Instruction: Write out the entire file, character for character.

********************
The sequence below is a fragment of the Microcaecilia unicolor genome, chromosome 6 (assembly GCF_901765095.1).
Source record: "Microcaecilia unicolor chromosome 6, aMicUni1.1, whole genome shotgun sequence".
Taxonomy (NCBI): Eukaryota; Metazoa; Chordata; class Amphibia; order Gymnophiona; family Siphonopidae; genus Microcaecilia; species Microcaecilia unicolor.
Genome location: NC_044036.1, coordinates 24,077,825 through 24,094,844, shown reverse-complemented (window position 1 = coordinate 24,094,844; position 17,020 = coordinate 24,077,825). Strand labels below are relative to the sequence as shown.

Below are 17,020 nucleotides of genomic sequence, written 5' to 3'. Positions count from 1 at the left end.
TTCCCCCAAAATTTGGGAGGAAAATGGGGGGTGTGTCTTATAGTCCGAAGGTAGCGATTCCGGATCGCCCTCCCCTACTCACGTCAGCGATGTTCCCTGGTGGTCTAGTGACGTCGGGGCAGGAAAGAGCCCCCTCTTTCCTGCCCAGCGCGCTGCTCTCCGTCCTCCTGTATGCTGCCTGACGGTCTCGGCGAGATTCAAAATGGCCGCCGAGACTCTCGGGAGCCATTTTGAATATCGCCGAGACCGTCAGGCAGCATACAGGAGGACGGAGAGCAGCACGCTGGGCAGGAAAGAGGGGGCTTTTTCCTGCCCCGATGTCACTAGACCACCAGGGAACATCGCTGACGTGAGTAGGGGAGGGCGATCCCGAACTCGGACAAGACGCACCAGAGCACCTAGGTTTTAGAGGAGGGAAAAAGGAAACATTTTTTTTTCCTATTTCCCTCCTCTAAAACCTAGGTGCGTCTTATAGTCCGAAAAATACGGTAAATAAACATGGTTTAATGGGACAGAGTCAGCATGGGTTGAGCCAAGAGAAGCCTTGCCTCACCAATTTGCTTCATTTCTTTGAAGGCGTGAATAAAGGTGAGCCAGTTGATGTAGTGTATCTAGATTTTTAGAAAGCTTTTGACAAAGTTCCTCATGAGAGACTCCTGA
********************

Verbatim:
The sequence below is a fragment of the Microcaecilia unicolor genome, chromosome 6 (assembly GCF_901765095.1).
Source record: "Microcaecilia unicolor chromosome 6, aMicUni1.1, whole genome shotgun sequence".
Taxonomy (NCBI): Eukaryota; Metazoa; Chordata; class Amphibia; order Gymnophiona; family Siphonopidae; genus Microcaecilia; species Microcaecilia unicolor.
Genome location: NC_044036.1, coordinates 24,077,825 through 24,094,844, shown reverse-complemented (window position 1 = coordinate 24,094,844; position 17,020 = coordinate 24,077,825). Strand labels below are relative to the sequence as shown.

Below are 17,020 nucleotides of genomic sequence, written 5' to 3'. Positions count from 1 at the left end.
TTCCCCCAAAATTTGGGAGGAAAATGGGGGGTGTGTCTTATAGTCCGAAGGTAGCGATTCCGGATCGCCCTCCCCTACTCACGTCAGCGATGTTCCCTGGTGGTCTAGTGACGTCGGGGCAGGAAAGAGCCCCCTCTTTCCTGCCCAGCGCGCTGCTCTCCGTCCTCCTGTATGCTGCCTGACGGTCTCGGCGAGATTCAAAATGGCCGCCGAGACTCTCGGGAGCCATTTTGAATATCGCCGAGACCGTCAGGCAGCATACAGGAGGACGGAGAGCAGCACGCTGGGCAGGAAAGAGGGGGCTTTTTCCTGCCCCGATGTCACTAGACCACCAGGGAACATCGCTGACGTGAGTAGGGGAGGGCGATCCCGAACTCGGACAAGACGCACCAGAGCACCTAGGTTTTAGAGGAGGGAAAAAGGAAACATTTTTTTTTCCTATTTCCCTCCTCTAAAACCTAGGTGCGTCTTATAGTCCGAAAAATACGGTAAATAAACATGGTTTAATGGGACAGAGTCAGCATGGGTTGAGCCAAGAGAAGCCTTGCCTCACCAATTTGCTTCATTTCTTTGAAGGCGTGAATAAAGGTGAGCCAGTTGATGTAGTGTATCTAGATTTTTAGAAAGCTTTTGACAAAGTTCCTCATGAGAGACTCCTGA